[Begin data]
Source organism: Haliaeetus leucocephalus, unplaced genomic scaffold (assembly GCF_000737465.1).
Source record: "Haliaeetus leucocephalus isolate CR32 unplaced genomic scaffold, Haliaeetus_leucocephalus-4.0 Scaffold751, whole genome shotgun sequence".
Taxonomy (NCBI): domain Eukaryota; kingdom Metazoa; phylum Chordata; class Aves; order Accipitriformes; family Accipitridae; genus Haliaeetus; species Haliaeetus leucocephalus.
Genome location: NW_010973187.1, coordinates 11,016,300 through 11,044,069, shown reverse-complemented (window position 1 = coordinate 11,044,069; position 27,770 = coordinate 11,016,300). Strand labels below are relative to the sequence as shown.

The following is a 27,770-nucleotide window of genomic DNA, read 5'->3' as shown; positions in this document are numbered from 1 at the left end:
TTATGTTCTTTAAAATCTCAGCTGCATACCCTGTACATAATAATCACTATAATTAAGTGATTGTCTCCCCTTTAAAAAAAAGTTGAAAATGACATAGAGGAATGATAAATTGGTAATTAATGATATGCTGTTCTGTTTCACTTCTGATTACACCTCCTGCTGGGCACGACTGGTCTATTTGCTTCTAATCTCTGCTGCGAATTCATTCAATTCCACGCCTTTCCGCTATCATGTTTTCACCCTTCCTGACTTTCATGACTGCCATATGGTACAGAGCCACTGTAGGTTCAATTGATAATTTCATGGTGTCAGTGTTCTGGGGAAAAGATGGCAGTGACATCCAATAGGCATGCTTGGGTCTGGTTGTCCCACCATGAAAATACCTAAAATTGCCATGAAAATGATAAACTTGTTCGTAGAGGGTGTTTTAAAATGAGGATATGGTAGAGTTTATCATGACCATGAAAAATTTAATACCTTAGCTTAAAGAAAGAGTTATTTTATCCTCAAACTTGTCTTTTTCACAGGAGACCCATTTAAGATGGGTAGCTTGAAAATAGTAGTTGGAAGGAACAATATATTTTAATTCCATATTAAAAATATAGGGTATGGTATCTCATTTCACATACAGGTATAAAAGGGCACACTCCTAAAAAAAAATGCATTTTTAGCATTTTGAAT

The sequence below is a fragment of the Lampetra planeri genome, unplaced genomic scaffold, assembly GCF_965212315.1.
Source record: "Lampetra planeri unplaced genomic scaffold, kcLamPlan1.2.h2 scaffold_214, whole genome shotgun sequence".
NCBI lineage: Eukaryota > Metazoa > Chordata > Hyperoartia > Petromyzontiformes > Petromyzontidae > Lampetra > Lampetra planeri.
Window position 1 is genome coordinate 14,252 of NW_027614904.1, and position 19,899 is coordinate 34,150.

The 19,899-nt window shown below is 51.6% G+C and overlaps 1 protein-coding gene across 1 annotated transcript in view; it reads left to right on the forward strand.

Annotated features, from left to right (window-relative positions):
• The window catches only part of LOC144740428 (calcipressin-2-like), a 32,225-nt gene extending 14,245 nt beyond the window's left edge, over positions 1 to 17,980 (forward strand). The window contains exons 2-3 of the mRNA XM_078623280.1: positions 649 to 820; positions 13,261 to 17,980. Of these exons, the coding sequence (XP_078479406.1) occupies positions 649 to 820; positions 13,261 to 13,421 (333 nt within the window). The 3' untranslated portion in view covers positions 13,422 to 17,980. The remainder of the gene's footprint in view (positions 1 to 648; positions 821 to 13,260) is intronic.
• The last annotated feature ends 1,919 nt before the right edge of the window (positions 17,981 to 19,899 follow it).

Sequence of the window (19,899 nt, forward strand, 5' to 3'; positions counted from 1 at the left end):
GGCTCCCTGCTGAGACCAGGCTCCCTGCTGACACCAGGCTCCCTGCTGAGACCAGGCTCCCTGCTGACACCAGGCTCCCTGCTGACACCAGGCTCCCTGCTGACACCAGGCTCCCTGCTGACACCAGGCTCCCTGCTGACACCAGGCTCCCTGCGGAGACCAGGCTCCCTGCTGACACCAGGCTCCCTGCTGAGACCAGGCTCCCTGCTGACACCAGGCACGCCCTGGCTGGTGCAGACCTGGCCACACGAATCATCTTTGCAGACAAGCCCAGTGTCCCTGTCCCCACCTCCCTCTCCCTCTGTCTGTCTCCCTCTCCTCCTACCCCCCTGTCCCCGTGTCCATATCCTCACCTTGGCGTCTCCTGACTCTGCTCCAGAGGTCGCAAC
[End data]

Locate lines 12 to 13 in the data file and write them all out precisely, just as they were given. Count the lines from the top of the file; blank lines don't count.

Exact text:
Annotated features, from left to right (window-relative positions):
• The window catches only part of LOC144740428 (calcipressin-2-like), a 32,225-nt gene extending 14,245 nt beyond the window's left edge, over positions 1 to 17,980 (forward strand). The window contains exons 2-3 of the mRNA XM_078623280.1: positions 649 to 820; positions 13,261 to 17,980. Of these exons, the coding sequence (XP_078479406.1) occupies positions 649 to 820; positions 13,261 to 13,421 (333 nt within the window). The 3' untranslated portion in view covers positions 13,422 to 17,980. The remainder of the gene's footprint in view (positions 1 to 648; positions 821 to 13,260) is intronic.